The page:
Akvile Magicdust and Her Sunny, Dreamy World of Illustration

We talked to the Lithuanian artist about not taking yourself too seriously, getting on a skateboard and partaking in our upcoming Girls Are Awesome group show at The Growlery, San Francisco.

Girls Are Awesome is heading to San Francisco! We’ve partnered with creative live-in artist space The Growlery to organize a group show celebrating female artists from, in and beyond skateboarding. Supported by community-building skate initiative Skate Like a Girl, on November 10th and 11th, you can head over to The Growlery and see work by artists from the US, UK, Denmark, Lithuania, Australia and France. But before that, you can get to know the exhibiting artists here—one of whom is Lithuanian illustrator Akvile Magicdust.

Besides being a contributing illustrator at publications like VICE, designing skateboards and collabing with clothing brands, Akvile’s established a robust following on her own thanks to her naive, nostalgic and sunny approach to artwork. Whether she’s depicting women embodying the idea of mother nature or creating ironic statements about anxiety in a modern world, her work is easy on the eyes but pretty spot on for all matters of the heart. Currently based in Vilnius, we talked to Akvile about the skate scene back home, what made her get on a board and and taking the leap into illustration.

Photo by Rasa Juskeviciute

GIRLS ARE AWESOME: Hey, Akvile. Who are you and where are you from? And please tell us more about your awesome name.

Akvile Magicdust: I am based in and am from Vilnius, Lithuania. My real name is Akvilė Misevičiūtė but living abroad I understood that it’s impossible to pronounce and remember for foreigners. So I go by the pseudonym Magicdust; it does’t mean anything, but I guess it resembles my dreamy characters a bit.

What do you do for a living, how long have you been doing it, and what do you parents think of you being an illustrator/artist?

For the last five years I’ve been working as a freelance illustrator and comic artist. The first few years were a bit like a rollercoaster, but with patience and time everything started to flow well. I am happy that I didn’t quit drawing when the times were hard, because now I am grateful that everyday I can draw and get paid for what I do. My parents were really supportive when I decided to study at the Fine Arts Academy. I guess because both of them are creative and understanding people.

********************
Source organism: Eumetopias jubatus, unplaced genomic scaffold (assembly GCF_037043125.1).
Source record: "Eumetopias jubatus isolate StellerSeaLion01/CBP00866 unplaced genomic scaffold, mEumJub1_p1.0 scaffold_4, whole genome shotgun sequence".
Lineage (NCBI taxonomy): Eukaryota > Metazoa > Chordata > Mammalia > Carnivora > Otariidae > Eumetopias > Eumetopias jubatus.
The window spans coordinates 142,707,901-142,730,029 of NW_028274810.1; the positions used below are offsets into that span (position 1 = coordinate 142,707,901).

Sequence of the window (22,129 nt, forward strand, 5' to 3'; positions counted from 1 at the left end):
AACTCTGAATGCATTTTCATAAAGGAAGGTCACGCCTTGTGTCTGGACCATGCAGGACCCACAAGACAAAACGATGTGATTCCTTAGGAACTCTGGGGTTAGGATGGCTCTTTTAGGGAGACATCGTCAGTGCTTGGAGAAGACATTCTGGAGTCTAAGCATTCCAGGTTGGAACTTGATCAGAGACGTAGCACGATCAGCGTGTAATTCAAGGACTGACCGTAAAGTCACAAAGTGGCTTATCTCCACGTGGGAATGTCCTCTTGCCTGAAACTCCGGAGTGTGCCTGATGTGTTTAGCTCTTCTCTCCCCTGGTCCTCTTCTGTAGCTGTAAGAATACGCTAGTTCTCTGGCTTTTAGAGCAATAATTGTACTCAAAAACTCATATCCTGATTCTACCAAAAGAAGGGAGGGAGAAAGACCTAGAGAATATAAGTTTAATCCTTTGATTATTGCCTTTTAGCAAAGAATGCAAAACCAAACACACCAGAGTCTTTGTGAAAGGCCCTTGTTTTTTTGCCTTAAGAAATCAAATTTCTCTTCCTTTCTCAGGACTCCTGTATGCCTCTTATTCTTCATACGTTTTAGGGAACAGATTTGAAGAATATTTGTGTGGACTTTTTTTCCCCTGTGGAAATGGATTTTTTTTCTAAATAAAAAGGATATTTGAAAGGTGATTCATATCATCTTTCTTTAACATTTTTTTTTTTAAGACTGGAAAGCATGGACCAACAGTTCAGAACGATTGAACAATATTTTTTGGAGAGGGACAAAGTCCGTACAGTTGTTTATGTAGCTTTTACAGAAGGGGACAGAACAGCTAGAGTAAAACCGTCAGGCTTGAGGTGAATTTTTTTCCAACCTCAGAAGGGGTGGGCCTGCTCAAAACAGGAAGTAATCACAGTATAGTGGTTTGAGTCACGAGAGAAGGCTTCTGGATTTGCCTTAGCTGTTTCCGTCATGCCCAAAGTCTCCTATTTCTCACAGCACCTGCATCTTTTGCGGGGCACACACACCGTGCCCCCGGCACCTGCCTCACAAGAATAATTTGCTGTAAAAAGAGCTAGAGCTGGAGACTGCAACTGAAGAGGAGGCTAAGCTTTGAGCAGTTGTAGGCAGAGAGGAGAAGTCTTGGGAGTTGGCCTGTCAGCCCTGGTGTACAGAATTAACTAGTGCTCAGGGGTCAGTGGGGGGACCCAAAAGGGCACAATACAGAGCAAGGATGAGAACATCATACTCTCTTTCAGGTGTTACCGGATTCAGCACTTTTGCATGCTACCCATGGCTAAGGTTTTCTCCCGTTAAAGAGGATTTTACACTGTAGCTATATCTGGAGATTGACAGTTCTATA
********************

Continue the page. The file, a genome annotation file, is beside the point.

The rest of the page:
How and when did you get into skateboarding? Do you remember your first time riding a skateboard?

My first skateboard was DIY, made by my brother around 1996. All of my friends had rollerblades and I was trying to catch up with them on a skateboard. We were hanging out at the place with the best asphalt in the neighbourhood: a gas station. Later, when I was 13 or 14 years old, my best friend Rūta and I pulled all our money and bought a skateboard. It was a really crappy board from the supermarket. After one week, I quit skating because a boy that I liked laughed at us skating and I also twisted my ankle.

I lived in Barcelona for some time when I was twenty-something. My ex gave me a board because he had two. We used to cruise from time to time, but I started to skate consistently when I came back to Lithuania, maybe 3 years ago. It’s not a really big town and winters are really long and grey. Skateboarding keeps me happy and healthy here.

What’s the skate scene like in Lithuania? Are there lots of girls out skating as well?

It’s a really small scene. Everyone knows everyone. I don’t know why it’s not more popular; maybe it’s because we didn’t have any indoor skateparks until recently. I usually skate with the guys or on my own. I don’t know any girl in Vilnius who would go skating constantly. But Vilnius skater guys are supportive and cool.

What are you working on for the Girls Are Awesome skateboard show?

I did some acrylic paintings. Some resemble those awesome, yellow, summer days of true happiness—when you’re out all day, skating, eating ice cream, hanging out with your friends, doing stupid things carelessly and basically playing like you did in childhood. It’s a way to remember that the best thing is not to take yourself too seriously. Another series is about confronting your inner fears and physical pain. Skating is depicted like dancing with your inner panthers and tigers who are powerful, strong and roar loudly. It’s like witchcraft, el Hechizo, a spell repeated in your mind for skate tricks to work out.

Three tips for people taking a trip to Lithuania?

The seaside is pretty awesome. It’s a National park peninsula; there, you can see a lot of wild animals like deers, rare cormorants, birds and foxes. It’s a very special place—the dunes are huge and during starry nights, it looks like the moon’s landscape.
In Vilnius I’d recommend to take a walk, ride a bike or skate around the Neris riverside. Or maybe even rent a canoe and spend a few hours sailing across the city, from the Vilnele and Neris rivers, to see the old town from a completely different point of view.
If you like ghost stories you can go to the old cemetery in Uzupis, Bernardinu kapines. It’s a really creepy and beautiful place that has many old crypts and strange tombstones.
Or go to the Tourist Information office and grab the free comic book “Let’s go Vilnius” I drew for them.

Thanks, Akvile.